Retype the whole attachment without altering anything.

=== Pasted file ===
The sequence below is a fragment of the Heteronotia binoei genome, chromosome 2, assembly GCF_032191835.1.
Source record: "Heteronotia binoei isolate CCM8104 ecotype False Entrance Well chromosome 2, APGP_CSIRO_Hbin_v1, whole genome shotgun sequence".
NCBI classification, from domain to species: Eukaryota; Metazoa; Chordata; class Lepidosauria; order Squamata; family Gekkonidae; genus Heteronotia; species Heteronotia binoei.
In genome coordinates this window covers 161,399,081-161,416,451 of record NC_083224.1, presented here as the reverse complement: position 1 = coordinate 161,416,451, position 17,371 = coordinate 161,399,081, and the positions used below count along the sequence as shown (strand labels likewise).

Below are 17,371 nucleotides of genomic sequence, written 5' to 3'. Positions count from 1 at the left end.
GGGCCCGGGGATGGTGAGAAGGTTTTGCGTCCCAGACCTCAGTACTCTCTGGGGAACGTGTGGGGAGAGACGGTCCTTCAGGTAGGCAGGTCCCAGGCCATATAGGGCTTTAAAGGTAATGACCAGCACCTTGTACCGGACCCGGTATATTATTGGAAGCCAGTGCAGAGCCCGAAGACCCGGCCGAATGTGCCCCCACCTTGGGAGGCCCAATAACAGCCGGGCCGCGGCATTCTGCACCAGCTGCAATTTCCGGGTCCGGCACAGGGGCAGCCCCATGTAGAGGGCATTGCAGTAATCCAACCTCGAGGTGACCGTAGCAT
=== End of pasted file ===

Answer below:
The sequence below is a fragment of the Heteronotia binoei genome, chromosome 2, assembly GCF_032191835.1.
Source record: "Heteronotia binoei isolate CCM8104 ecotype False Entrance Well chromosome 2, APGP_CSIRO_Hbin_v1, whole genome shotgun sequence".
NCBI classification, from domain to species: Eukaryota; Metazoa; Chordata; class Lepidosauria; order Squamata; family Gekkonidae; genus Heteronotia; species Heteronotia binoei.
In genome coordinates this window covers 161,399,081-161,416,451 of record NC_083224.1, presented here as the reverse complement: position 1 = coordinate 161,416,451, position 17,371 = coordinate 161,399,081, and the positions used below count along the sequence as shown (strand labels likewise).

Below are 17,371 nucleotides of genomic sequence, written 5' to 3'. Positions count from 1 at the left end.
GGGCCCGGGGATGGTGAGAAGGTTTTGCGTCCCAGACCTCAGTACTCTCTGGGGAACGTGTGGGGAGAGACGGTCCTTCAGGTAGGCAGGTCCCAGGCCATATAGGGCTTTAAAGGTAATGACCAGCACCTTGTACCGGACCCGGTATATTATTGGAAGCCAGTGCAGAGCCCGAAGACCCGGCCGAATGTGCCCCCACCTTGGGAGGCCCAATAACAGCCGGGCCGCGGCATTCTGCACCAGCTGCAATTTCCGGGTCCGGCACAGGGGCAGCCCCATGTAGAGGGCATTGCAGTAATCCAACCTCGAGGTGACCGTAGCAT